Not only do you not need a financial advisor for your 401(k), you may have trouble getting one involved even if you wanted one. By law, employer 401(k)s can only be managed by financial advisors with fiduciary responsibility to their clients, and not every financial planner does.

Further, it can be hard for financial planners to legally take a commission from managing a client’s 401(k) funds. For this reason, employees are less likely to obtain advice and more infrequently change their 401(k) investment strategies (even if they would be better off by doing so). 

How Do I Know If I Need A Financial Advisor?

You know you need a financial advisor if:

  • You don’t have the time or the expertise to manage your own assets.
  • Subjects like retirement savings, college savings, or investing keep getting pushed further and further down your to-do list.
  • You know you should invest, save, manage risk, and strategize for capital gains, but you don’t know where to start.

Do I Need A Financial Planner For Retirement?

You don’t need a financial planner to plan for your retirement, but their expertise can be invaluable. A good financial planner can look at your current situation and your retirement goals, and map out an actionable plan to achieve the best possible lifestyle for your retirement.

For many people, retirement is a personal and sensitive subject. Your financial planner can be a neutral party who tells it like it is and helps you set realistic goals.

Wealth Manager Salary

The average wealth manager’s salary in the US is currently just under $95,000. The lower 25th percentile earns approximately $50,000, while the upper 75th percentile earns around $100,000. Top-performing wealth managers earn in excess of $250,000 annually.

Wealth Manager Job Description

A wealth manager takes the assets of a high-net-worth or ultra-high-net-worth individual, family, or entity under his/her direct management. (S)he has the power to make investment decisions on behalf of the client, with a fiduciary responsibility to the client.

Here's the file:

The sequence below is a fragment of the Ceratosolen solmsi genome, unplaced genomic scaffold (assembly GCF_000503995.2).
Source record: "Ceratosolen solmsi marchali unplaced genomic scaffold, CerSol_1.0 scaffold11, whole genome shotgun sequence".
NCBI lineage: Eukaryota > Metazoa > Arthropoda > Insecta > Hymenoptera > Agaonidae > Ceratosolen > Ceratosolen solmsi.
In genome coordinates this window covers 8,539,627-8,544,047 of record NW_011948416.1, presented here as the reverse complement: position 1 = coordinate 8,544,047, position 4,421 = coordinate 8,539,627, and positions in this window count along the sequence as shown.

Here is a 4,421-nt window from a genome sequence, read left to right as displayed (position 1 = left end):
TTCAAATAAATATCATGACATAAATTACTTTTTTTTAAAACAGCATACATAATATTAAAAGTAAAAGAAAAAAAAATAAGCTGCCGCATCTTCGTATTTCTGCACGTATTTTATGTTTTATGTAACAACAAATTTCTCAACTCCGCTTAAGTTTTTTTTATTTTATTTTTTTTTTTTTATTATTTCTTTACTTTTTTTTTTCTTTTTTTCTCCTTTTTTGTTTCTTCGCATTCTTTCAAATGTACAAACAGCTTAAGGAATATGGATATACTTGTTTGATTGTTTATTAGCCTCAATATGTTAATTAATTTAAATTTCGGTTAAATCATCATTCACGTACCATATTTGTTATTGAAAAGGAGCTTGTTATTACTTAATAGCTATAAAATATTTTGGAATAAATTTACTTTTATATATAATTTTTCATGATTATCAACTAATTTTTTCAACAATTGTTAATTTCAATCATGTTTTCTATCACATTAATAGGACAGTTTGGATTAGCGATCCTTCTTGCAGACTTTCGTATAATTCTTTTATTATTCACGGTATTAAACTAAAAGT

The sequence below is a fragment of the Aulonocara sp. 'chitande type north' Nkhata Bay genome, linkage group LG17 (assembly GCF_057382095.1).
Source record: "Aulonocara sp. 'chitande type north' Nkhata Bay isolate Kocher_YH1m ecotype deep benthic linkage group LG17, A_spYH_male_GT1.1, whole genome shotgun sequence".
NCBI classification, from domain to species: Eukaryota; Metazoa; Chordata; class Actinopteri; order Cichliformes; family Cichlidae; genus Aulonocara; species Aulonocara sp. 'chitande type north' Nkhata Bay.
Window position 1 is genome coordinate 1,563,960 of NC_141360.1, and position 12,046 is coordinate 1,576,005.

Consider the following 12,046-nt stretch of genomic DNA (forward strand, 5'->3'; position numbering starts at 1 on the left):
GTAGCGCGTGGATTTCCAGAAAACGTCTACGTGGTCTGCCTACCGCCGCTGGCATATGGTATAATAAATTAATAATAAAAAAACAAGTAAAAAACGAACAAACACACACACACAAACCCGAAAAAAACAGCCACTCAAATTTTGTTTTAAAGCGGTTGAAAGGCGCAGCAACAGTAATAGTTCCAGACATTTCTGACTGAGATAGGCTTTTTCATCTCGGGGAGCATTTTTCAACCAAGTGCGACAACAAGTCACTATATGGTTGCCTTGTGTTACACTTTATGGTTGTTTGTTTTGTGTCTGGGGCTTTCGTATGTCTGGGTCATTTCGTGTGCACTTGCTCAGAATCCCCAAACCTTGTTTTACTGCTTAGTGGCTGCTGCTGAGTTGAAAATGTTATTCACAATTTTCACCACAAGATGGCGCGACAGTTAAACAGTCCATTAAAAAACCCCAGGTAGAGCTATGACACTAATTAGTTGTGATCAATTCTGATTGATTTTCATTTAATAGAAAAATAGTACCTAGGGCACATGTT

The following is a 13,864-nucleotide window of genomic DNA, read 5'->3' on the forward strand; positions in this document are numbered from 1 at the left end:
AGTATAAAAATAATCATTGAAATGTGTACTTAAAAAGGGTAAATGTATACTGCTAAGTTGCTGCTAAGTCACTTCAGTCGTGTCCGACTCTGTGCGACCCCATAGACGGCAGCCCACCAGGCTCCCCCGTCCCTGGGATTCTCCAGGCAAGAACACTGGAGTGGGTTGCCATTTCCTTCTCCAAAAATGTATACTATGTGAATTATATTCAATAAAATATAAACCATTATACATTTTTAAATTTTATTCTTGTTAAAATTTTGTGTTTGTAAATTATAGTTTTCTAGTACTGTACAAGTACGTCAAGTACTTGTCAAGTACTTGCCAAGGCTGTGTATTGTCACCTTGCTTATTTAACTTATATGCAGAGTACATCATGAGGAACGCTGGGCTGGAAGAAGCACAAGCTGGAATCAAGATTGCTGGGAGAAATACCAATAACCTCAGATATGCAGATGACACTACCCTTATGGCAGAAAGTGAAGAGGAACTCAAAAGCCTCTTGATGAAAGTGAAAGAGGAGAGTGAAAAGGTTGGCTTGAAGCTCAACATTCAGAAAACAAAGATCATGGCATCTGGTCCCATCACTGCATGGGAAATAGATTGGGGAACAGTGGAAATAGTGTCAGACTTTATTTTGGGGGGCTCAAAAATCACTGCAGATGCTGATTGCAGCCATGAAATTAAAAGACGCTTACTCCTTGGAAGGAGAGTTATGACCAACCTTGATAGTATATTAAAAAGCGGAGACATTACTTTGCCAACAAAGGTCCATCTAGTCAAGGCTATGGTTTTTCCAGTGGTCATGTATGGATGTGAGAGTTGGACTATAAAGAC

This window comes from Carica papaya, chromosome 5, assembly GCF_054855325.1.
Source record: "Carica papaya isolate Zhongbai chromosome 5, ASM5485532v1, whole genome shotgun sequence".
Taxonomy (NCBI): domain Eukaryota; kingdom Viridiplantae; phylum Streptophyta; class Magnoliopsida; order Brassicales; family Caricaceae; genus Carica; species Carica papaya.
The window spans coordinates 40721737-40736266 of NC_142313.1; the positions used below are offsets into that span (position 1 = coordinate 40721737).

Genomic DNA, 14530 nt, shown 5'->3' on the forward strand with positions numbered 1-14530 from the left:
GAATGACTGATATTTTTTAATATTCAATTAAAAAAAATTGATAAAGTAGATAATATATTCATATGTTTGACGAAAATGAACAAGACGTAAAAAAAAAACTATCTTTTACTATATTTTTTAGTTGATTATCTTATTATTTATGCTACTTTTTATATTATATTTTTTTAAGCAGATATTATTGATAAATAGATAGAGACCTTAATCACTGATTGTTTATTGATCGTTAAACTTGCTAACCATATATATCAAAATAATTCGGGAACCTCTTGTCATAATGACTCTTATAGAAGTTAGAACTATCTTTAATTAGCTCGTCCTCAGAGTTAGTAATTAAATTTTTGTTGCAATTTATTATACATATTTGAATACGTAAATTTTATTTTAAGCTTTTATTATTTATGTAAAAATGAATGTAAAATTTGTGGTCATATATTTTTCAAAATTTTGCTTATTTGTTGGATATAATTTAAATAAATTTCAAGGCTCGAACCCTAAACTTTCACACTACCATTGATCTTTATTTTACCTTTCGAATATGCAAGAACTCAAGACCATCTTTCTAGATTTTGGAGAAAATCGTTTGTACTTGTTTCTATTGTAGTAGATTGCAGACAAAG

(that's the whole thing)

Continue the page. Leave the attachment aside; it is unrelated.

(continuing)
The wealth manager executes a strategy agreed upon with the client with respect to:

  • Asset allocation.
  • Risk management.
  • Estate planning.
  • Capital gains planning.

How Much Money Do I Need To Hire A Wealth Manager?

Wealth managers typically work with individuals, families, and entities who have a higher-than-average net worth. The barrier to entry will vary from one wealth manager to another. It could be as low as $250,000, or as high as $1 million and beyond.

How To Become A Wealth Manager

There is no one way to become a wealth manager — different firms have different requirements. A candidate will usually require at least a bachelor’s degree, plus relevant certifications like CFP (Certified Financial Planner) and/or CFW (Chartered Wealth Manager). Advanced certifications in business and accounting can’t hurt either.

Wealth management is the upper echelon of financial planning. Candidates must have excellent social skills, business savvy, and a global perspective to keep up with the fast-paced world of the wealthy.

What Does A Wealth Manager Do?

Wealth managers help wealthy and ultra-wealthy clients balance growth strategies with risk management and tax planning to build and preserve their wealth. This could involve:

  • Keeping up with tax laws.
  • Recommending insurance products.
  • Identifying appropriate investment opportunities.
  • Interacting with clients to keep their wealth management plan on track with their goals.

Thank you for reading so many nuanced thoughts about differences between a wealth manager and a financial advisor.  We hope the information proves useful.

To learn more about Cooke Financial Group's services, please visit our About page.

Please Share